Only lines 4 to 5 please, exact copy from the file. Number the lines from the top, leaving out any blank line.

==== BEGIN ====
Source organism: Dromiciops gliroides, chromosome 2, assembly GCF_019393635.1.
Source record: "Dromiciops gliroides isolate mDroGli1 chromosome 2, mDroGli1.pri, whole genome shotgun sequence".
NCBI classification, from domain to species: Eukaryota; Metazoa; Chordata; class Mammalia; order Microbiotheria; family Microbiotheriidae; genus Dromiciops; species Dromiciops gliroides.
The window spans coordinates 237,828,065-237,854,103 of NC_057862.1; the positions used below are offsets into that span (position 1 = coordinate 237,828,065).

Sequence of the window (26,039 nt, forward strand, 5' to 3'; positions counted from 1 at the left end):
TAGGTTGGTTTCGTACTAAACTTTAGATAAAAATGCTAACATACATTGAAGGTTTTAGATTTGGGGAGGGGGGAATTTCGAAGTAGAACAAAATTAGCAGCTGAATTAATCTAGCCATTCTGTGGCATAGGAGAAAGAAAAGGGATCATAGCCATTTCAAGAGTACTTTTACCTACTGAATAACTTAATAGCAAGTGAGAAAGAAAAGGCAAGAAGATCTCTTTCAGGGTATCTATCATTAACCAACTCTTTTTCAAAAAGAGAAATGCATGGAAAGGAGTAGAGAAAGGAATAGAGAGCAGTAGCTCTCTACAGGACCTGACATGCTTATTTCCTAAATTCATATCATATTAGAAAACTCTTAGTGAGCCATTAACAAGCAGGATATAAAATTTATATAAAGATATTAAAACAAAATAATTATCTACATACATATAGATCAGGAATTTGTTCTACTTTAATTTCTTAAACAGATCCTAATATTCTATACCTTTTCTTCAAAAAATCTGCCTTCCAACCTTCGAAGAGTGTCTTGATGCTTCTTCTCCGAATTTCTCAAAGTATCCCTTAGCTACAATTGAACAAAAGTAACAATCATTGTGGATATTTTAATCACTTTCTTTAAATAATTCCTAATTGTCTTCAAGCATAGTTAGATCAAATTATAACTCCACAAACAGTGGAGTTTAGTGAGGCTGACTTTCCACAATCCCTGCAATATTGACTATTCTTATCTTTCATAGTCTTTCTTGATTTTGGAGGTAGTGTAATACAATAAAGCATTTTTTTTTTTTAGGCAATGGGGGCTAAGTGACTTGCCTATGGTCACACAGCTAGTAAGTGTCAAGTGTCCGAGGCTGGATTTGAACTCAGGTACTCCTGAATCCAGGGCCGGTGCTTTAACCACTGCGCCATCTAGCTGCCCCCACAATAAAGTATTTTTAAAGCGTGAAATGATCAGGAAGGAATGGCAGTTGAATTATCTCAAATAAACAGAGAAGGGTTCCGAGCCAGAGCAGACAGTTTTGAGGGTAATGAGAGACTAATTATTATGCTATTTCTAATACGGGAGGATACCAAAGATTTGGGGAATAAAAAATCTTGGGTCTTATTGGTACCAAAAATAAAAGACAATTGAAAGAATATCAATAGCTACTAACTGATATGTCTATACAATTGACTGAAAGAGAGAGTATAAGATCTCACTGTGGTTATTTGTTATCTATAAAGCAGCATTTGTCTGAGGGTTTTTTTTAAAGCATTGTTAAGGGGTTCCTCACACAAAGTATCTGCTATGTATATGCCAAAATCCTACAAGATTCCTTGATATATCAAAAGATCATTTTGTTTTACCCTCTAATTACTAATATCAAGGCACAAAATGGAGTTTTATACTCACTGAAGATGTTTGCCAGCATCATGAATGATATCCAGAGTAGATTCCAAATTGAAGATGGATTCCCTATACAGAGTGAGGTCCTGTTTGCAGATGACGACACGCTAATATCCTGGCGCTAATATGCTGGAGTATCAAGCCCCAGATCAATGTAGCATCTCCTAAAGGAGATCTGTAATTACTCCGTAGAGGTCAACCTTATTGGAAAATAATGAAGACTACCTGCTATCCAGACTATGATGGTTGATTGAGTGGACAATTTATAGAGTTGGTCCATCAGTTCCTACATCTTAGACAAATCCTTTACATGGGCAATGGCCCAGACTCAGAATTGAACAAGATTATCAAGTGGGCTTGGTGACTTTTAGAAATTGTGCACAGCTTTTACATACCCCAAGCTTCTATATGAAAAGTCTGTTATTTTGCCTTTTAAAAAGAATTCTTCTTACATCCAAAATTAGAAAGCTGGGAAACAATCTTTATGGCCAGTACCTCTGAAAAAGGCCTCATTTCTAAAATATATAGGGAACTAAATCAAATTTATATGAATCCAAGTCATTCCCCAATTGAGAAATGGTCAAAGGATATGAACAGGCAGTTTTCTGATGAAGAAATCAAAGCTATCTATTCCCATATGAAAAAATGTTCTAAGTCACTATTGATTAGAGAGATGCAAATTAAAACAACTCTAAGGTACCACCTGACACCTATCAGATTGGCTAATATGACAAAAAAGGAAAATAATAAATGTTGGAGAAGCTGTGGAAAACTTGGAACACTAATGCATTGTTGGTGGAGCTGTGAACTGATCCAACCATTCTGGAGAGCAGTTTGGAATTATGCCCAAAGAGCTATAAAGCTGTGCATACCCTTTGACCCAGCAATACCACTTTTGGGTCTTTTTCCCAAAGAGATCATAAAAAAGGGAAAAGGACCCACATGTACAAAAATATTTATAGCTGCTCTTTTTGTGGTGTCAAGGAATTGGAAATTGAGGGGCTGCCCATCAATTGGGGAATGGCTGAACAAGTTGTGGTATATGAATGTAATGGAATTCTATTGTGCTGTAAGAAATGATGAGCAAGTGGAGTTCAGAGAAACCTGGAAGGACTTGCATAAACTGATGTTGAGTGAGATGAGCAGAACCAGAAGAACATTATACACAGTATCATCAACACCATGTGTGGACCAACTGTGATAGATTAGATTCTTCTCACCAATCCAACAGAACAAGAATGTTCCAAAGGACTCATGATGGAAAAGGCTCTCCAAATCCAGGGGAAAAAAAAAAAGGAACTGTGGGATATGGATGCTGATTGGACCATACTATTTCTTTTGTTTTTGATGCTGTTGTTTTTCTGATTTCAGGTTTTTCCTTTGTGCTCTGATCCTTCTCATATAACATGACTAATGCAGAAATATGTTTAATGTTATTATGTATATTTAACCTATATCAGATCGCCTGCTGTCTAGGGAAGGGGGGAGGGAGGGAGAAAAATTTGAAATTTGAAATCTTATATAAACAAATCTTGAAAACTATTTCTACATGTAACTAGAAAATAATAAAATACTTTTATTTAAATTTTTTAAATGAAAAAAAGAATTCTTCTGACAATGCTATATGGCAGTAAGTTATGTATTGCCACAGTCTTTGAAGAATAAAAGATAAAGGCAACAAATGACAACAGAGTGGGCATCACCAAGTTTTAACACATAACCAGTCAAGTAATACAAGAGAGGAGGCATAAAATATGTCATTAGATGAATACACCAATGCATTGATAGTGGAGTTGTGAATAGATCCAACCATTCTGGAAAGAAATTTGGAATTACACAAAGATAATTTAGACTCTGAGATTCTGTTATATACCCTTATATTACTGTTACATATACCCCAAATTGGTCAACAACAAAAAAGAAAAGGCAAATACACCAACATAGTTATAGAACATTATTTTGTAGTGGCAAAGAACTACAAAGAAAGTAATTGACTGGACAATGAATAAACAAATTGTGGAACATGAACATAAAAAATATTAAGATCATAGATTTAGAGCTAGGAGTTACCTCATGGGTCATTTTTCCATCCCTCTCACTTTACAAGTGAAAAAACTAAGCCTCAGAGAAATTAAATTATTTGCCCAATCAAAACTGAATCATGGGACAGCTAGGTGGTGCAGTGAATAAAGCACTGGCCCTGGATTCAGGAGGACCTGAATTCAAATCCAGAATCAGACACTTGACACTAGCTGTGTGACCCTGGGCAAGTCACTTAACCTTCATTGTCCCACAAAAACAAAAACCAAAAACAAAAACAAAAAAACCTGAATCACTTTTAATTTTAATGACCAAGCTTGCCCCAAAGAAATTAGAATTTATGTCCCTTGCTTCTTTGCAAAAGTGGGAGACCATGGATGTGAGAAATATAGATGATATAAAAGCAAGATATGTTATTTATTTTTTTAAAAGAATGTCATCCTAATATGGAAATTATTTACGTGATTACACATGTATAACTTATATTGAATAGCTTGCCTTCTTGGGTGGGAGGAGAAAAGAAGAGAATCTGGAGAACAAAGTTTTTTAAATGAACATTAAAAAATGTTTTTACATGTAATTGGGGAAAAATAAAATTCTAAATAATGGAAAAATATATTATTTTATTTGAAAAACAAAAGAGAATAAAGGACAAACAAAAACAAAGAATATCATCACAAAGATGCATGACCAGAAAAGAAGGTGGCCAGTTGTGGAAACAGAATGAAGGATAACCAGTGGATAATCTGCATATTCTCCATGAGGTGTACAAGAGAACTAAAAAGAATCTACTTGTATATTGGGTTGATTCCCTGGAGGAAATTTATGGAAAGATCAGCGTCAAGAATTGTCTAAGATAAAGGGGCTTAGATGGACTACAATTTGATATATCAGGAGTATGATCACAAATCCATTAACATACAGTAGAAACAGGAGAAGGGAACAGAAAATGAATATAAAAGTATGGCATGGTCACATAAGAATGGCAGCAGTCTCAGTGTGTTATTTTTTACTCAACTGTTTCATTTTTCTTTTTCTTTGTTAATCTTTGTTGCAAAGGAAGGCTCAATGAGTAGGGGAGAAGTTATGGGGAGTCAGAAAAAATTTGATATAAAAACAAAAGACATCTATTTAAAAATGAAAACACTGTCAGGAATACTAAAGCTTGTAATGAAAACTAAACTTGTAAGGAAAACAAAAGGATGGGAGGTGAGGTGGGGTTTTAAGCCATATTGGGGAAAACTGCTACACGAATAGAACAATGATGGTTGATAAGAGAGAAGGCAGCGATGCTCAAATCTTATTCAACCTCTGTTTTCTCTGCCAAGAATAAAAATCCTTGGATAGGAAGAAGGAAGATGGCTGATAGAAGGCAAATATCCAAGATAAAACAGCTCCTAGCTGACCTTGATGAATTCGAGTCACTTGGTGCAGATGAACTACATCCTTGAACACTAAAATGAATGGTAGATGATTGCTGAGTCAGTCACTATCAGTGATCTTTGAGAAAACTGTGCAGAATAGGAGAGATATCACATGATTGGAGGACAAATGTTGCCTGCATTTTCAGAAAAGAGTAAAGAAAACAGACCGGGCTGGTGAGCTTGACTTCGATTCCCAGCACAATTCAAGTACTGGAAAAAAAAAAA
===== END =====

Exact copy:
The window spans coordinates 237,828,065-237,854,103 of NC_057862.1; the positions used below are offsets into that span (position 1 = coordinate 237,828,065).

Sequence of the window (26,039 nt, forward strand, 5' to 3'; positions counted from 1 at the left end):